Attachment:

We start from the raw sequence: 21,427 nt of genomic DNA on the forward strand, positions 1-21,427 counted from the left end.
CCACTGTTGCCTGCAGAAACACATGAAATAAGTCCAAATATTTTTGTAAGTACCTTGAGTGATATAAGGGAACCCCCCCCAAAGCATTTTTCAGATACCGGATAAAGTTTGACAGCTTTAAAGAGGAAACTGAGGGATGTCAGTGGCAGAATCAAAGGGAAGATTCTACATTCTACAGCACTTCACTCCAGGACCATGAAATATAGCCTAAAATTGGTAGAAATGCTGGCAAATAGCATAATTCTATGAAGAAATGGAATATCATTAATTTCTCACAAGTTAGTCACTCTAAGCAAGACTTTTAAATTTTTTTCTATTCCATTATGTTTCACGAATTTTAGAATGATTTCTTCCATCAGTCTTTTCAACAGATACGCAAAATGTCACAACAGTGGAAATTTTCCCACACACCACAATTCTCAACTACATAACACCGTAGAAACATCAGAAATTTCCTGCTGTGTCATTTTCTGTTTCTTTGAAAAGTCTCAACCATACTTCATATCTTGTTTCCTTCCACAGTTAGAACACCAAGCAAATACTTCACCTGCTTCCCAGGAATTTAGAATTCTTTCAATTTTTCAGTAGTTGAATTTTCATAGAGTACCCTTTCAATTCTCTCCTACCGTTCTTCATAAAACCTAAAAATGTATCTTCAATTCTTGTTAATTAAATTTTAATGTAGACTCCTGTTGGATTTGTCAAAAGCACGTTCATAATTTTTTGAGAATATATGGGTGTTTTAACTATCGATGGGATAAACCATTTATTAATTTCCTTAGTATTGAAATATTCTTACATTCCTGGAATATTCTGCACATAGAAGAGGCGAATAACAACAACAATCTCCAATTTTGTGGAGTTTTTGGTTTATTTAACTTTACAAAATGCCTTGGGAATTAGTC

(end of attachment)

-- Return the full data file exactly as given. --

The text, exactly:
We start from the raw sequence: 21,427 nt of genomic DNA on the forward strand, positions 1-21,427 counted from the left end.
CCACTGTTGCCTGCAGAAACACATGAAATAAGTCCAAATATTTTTGTAAGTACCTTGAGTGATATAAGGGAACCCCCCCCAAAGCATTTTTCAGATACCGGATAAAGTTTGACAGCTTTAAAGAGGAAACTGAGGGATGTCAGTGGCAGAATCAAAGGGAAGATTCTACATTCTACAGCACTTCACTCCAGGACCATGAAATATAGCCTAAAATTGGTAGAAATGCTGGCAAATAGCATAATTCTATGAAGAAATGGAATATCATTAATTTCTCACAAGTTAGTCACTCTAAGCAAGACTTTTAAATTTTTTTCTATTCCATTATGTTTCACGAATTTTAGAATGATTTCTTCCATCAGTCTTTTCAACAGATACGCAAAATGTCACAACAGTGGAAATTTTCCCACACACCACAATTCTCAACTACATAACACCGTAGAAACATCAGAAATTTCCTGCTGTGTCATTTTCTGTTTCTTTGAAAAGTCTCAACCATACTTCATATCTTGTTTCCTTCCACAGTTAGAACACCAAGCAAATACTTCACCTGCTTCCCAGGAATTTAGAATTCTTTCAATTTTTCAGTAGTTGAATTTTCATAGAGTACCCTTTCAATTCTCTCCTACCGTTCTTCATAAAACCTAAAAATGTATCTTCAATTCTTGTTAATTAAATTTTAATGTAGACTCCTGTTGGATTTGTCAAAAGCACGTTCATAATTTTTTGAGAATATATGGGTGTTTTAACTATCGATGGGATAAACCATTTATTAATTTCCTTAGTATTGAAATATTCTTACATTCCTGGAATATTCTGCACATAGAAGAGGCGAATAACAACAACAATCTCCAATTTTGTGGAGTTTTTGGTTTATTTAACTTTACAAAATGCCTTGGGAATTAGTC